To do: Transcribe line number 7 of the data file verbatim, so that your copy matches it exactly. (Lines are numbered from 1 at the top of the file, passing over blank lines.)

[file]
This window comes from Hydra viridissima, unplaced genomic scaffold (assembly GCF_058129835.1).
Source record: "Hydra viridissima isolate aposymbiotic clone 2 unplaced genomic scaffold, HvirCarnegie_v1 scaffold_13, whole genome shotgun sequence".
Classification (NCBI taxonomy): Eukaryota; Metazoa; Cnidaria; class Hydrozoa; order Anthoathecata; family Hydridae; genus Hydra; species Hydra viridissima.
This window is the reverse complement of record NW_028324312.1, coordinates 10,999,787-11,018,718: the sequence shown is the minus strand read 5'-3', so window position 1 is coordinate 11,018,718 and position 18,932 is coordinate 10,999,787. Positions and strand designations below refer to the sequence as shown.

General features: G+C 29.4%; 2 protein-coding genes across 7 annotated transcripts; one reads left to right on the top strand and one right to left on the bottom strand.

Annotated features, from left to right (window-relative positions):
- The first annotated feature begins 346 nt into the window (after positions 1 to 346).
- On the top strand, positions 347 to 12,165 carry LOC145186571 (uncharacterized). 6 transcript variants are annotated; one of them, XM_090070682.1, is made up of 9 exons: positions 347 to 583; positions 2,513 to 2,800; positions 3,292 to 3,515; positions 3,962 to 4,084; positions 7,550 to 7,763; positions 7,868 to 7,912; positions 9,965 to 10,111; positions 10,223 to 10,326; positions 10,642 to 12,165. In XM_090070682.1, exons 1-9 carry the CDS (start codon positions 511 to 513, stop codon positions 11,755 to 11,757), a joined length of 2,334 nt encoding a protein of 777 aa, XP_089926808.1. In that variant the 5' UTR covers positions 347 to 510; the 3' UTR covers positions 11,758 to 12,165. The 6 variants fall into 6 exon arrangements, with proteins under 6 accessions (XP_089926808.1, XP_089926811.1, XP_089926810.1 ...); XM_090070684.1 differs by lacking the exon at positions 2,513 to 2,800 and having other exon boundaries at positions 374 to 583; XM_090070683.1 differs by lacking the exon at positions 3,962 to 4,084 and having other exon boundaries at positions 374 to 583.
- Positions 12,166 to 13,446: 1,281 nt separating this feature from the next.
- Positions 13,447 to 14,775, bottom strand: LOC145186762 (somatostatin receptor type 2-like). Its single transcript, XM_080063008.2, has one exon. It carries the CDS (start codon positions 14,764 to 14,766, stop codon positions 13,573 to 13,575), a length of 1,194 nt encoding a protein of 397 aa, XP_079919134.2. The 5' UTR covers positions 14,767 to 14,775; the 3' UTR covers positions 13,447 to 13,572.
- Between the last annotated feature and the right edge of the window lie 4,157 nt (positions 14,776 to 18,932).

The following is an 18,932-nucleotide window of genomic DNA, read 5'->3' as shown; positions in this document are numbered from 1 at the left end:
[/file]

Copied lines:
- The first annotated feature begins 346 nt into the window (after positions 1 to 346).